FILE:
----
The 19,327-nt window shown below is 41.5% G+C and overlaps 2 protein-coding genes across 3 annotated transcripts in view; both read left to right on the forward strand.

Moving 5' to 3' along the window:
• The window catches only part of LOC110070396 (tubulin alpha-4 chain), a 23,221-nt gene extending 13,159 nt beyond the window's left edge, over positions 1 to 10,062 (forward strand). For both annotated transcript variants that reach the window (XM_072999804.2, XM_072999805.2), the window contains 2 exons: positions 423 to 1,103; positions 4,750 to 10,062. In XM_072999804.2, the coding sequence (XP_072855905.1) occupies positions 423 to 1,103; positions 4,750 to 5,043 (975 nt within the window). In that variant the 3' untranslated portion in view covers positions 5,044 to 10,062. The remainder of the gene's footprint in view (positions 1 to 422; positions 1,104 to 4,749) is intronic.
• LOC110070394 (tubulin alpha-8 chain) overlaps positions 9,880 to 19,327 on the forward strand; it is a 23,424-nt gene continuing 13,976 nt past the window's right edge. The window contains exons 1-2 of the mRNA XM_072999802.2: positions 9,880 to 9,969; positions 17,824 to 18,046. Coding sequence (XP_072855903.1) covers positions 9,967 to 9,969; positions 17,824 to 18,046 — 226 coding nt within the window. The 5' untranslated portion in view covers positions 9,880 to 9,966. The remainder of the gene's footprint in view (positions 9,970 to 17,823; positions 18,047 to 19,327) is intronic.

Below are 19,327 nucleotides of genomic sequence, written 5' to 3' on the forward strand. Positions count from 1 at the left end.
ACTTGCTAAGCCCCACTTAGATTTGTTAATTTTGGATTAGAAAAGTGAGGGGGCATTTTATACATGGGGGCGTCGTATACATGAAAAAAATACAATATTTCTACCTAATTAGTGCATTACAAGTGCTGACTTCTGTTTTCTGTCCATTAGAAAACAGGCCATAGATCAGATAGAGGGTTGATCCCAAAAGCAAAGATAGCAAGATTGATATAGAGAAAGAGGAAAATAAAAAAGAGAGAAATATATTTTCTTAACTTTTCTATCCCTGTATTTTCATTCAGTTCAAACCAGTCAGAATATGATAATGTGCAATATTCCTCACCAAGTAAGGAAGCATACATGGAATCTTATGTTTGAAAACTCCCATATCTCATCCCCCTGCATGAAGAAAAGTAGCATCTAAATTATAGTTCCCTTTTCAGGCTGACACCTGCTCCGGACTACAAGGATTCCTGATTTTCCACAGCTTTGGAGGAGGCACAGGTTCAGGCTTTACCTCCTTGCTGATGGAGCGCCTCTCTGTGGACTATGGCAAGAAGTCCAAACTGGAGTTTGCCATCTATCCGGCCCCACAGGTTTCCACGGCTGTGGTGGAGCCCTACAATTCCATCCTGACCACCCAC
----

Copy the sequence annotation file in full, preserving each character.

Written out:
The 19,327-nt window shown below is 41.5% G+C and overlaps 2 protein-coding genes across 3 annotated transcripts in view; both read left to right on the forward strand.

Moving 5' to 3' along the window:
• The window catches only part of LOC110070396 (tubulin alpha-4 chain), a 23,221-nt gene extending 13,159 nt beyond the window's left edge, over positions 1 to 10,062 (forward strand). For both annotated transcript variants that reach the window (XM_072999804.2, XM_072999805.2), the window contains 2 exons: positions 423 to 1,103; positions 4,750 to 10,062. In XM_072999804.2, the coding sequence (XP_072855905.1) occupies positions 423 to 1,103; positions 4,750 to 5,043 (975 nt within the window). In that variant the 3' untranslated portion in view covers positions 5,044 to 10,062. The remainder of the gene's footprint in view (positions 1 to 422; positions 1,104 to 4,749) is intronic.
• LOC110070394 (tubulin alpha-8 chain) overlaps positions 9,880 to 19,327 on the forward strand; it is a 23,424-nt gene continuing 13,976 nt past the window's right edge. The window contains exons 1-2 of the mRNA XM_072999802.2: positions 9,880 to 9,969; positions 17,824 to 18,046. Coding sequence (XP_072855903.1) covers positions 9,967 to 9,969; positions 17,824 to 18,046 — 226 coding nt within the window. The 5' untranslated portion in view covers positions 9,880 to 9,966. The remainder of the gene's footprint in view (positions 9,970 to 17,823; positions 18,047 to 19,327) is intronic.

Below are 19,327 nucleotides of genomic sequence, written 5' to 3' on the forward strand. Positions count from 1 at the left end.
ACTTGCTAAGCCCCACTTAGATTTGTTAATTTTGGATTAGAAAAGTGAGGGGGCATTTTATACATGGGGGCGTCGTATACATGAAAAAAATACAATATTTCTACCTAATTAGTGCATTACAAGTGCTGACTTCTGTTTTCTGTCCATTAGAAAACAGGCCATAGATCAGATAGAGGGTTGATCCCAAAAGCAAAGATAGCAAGATTGATATAGAGAAAGAGGAAAATAAAAAAGAGAGAAATATATTTTCTTAACTTTTCTATCCCTGTATTTTCATTCAGTTCAAACCAGTCAGAATATGATAATGTGCAATATTCCTCACCAAGTAAGGAAGCATACATGGAATCTTATGTTTGAAAACTCCCATATCTCATCCCCCTGCATGAAGAAAAGTAGCATCTAAATTATAGTTCCCTTTTCAGGCTGACACCTGCTCCGGACTACAAGGATTCCTGATTTTCCACAGCTTTGGAGGAGGCACAGGTTCAGGCTTTACCTCCTTGCTGATGGAGCGCCTCTCTGTGGACTATGGCAAGAAGTCCAAACTGGAGTTTGCCATCTATCCGGCCCCACAGGTTTCCACGGCTGTGGTGGAGCCCTACAATTCCATCCTGACCACCCAC